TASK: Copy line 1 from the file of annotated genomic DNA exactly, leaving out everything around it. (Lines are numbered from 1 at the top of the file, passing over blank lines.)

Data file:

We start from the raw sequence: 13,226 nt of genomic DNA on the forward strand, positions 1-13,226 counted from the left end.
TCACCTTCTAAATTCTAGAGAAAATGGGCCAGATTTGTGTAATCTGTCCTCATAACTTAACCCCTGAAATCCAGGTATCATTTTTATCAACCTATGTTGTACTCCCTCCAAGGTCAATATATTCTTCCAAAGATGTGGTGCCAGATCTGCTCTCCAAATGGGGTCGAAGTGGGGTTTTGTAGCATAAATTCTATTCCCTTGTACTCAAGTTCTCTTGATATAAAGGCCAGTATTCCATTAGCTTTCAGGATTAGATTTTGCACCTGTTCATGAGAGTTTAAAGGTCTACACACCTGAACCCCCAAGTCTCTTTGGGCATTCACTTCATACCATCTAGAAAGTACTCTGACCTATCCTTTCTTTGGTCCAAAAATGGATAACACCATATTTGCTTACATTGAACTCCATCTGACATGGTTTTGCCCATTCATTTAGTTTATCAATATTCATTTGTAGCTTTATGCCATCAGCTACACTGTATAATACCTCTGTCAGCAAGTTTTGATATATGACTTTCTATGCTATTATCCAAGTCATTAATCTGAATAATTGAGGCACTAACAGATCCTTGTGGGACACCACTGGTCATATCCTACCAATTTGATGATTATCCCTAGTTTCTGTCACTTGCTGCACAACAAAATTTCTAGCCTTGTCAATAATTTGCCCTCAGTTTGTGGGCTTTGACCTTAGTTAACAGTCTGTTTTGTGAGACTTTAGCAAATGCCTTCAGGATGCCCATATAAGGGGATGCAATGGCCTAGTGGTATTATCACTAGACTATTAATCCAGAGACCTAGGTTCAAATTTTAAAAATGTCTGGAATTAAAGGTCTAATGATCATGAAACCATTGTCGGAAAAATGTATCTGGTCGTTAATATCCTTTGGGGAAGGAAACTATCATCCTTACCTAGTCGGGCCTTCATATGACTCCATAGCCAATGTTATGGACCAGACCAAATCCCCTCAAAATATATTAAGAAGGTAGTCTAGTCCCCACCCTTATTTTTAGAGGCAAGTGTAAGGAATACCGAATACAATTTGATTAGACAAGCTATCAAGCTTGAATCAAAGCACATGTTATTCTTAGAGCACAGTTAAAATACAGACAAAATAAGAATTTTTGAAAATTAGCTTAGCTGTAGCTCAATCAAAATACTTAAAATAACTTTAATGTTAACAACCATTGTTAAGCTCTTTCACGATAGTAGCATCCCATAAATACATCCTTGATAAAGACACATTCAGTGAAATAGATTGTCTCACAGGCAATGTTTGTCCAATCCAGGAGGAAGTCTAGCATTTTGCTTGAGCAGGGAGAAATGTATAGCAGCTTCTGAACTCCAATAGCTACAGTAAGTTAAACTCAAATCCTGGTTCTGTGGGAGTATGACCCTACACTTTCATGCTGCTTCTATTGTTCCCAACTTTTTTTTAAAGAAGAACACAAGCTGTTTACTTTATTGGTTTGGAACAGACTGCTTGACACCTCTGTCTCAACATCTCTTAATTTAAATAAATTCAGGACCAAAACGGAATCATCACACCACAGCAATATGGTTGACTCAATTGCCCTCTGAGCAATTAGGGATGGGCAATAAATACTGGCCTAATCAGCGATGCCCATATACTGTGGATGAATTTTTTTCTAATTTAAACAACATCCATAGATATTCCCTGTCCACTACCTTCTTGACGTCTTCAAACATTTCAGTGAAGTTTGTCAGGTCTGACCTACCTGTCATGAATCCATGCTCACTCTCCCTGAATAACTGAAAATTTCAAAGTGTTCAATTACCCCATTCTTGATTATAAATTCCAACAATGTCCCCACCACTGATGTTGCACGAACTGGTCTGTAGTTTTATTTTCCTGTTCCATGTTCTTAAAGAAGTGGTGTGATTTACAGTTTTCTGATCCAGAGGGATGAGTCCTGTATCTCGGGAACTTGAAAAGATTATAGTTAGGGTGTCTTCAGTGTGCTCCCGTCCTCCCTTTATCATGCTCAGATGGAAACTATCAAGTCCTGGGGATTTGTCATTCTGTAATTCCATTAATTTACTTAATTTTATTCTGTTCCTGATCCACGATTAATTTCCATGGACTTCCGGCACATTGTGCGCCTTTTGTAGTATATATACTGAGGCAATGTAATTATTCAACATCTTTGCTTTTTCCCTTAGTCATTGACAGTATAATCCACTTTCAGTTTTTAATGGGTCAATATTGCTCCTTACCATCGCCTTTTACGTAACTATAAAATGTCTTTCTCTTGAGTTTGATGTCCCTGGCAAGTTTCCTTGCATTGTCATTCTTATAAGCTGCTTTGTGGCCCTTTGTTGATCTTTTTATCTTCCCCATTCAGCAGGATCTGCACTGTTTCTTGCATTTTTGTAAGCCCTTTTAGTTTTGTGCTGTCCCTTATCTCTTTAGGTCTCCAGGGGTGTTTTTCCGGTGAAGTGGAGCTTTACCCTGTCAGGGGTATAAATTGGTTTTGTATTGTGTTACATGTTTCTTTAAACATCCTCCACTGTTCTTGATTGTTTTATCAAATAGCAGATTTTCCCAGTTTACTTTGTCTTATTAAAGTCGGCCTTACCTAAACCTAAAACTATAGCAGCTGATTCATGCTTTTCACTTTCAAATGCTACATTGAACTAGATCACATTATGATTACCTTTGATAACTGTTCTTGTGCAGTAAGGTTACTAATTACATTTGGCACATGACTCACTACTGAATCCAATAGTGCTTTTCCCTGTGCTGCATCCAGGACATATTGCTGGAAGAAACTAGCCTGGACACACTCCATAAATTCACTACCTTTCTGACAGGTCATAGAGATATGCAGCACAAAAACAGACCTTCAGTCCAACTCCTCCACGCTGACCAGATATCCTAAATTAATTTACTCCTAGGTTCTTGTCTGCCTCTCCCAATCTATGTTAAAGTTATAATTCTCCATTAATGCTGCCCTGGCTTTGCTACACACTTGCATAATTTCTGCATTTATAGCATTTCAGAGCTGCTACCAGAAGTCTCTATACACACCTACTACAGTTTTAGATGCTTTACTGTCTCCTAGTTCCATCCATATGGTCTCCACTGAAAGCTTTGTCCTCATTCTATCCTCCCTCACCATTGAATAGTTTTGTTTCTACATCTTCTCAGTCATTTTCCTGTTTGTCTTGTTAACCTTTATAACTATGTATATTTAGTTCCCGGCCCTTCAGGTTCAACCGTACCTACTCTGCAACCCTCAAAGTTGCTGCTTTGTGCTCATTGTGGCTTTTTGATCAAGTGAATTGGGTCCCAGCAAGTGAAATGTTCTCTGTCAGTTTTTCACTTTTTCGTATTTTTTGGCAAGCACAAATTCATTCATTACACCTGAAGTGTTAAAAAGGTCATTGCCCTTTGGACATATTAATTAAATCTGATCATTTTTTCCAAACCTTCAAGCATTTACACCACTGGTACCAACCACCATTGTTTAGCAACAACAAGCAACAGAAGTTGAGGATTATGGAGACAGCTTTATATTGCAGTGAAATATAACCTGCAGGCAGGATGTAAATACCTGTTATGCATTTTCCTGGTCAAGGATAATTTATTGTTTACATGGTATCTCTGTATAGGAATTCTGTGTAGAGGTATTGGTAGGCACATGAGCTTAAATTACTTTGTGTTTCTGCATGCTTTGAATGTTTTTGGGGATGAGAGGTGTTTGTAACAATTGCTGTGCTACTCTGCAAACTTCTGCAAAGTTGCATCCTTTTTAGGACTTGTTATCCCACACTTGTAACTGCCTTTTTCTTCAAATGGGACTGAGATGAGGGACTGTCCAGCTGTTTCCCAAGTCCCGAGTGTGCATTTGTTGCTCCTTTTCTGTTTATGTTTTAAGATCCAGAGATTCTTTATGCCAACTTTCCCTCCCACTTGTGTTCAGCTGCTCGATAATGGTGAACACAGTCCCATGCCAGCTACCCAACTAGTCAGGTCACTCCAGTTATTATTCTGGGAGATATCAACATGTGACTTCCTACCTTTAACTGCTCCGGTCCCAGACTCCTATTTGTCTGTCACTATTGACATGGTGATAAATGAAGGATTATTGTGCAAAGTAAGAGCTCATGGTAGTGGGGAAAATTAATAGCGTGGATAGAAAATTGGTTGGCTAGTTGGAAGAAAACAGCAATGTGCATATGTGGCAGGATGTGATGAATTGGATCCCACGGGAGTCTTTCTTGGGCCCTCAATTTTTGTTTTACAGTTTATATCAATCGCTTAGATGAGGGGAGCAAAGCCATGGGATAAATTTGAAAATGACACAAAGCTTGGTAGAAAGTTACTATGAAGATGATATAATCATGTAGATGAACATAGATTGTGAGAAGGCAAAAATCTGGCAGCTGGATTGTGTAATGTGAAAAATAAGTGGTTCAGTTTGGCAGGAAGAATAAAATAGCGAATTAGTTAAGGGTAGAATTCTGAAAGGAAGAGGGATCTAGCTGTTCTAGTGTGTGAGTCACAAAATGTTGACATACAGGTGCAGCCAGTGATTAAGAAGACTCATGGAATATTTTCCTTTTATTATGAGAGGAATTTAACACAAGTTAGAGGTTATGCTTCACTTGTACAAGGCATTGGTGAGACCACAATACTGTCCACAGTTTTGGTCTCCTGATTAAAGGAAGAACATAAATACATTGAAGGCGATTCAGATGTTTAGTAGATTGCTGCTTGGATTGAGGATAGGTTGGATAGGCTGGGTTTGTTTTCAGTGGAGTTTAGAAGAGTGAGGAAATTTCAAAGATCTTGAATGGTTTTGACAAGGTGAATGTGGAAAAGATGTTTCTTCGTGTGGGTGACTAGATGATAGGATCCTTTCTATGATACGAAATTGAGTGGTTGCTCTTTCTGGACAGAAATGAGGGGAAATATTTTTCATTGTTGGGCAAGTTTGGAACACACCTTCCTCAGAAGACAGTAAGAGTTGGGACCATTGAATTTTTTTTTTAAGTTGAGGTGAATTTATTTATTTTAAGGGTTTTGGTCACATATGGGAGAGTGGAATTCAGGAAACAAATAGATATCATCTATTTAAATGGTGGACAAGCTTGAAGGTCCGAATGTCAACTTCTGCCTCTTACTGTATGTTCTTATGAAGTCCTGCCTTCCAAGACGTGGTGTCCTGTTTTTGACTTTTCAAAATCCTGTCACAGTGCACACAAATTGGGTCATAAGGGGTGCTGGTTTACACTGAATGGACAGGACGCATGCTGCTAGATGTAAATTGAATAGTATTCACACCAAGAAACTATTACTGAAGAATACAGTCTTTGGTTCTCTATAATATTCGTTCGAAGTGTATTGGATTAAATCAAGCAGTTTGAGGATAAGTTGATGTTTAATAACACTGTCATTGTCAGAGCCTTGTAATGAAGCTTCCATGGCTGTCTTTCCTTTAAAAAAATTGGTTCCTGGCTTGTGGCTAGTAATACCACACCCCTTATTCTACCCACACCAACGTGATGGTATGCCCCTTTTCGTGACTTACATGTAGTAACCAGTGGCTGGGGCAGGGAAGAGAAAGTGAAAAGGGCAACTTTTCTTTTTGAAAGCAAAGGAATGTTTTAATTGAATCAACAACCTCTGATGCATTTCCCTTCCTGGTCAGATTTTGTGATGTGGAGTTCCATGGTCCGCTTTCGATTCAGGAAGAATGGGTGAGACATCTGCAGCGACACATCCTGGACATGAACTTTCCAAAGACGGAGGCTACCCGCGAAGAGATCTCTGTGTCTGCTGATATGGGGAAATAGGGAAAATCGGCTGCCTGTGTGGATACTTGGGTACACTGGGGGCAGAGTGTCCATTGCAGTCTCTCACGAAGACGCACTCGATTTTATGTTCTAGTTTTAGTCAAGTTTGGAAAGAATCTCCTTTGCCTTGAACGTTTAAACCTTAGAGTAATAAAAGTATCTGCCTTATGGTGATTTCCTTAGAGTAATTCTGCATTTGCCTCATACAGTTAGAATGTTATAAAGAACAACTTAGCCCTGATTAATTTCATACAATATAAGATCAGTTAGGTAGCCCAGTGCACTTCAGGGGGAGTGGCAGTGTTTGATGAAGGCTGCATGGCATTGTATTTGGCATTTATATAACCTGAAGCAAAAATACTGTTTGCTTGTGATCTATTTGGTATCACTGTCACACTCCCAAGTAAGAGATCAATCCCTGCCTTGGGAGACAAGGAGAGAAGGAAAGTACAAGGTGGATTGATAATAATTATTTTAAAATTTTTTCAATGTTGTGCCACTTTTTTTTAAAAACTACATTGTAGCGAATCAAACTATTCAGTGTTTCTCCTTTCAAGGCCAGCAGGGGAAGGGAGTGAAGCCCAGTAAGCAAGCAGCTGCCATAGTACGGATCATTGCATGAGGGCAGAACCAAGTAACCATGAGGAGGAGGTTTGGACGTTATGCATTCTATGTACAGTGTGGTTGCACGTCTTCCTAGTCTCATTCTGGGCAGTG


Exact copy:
We start from the raw sequence: 13,226 nt of genomic DNA on the forward strand, positions 1-13,226 counted from the left end.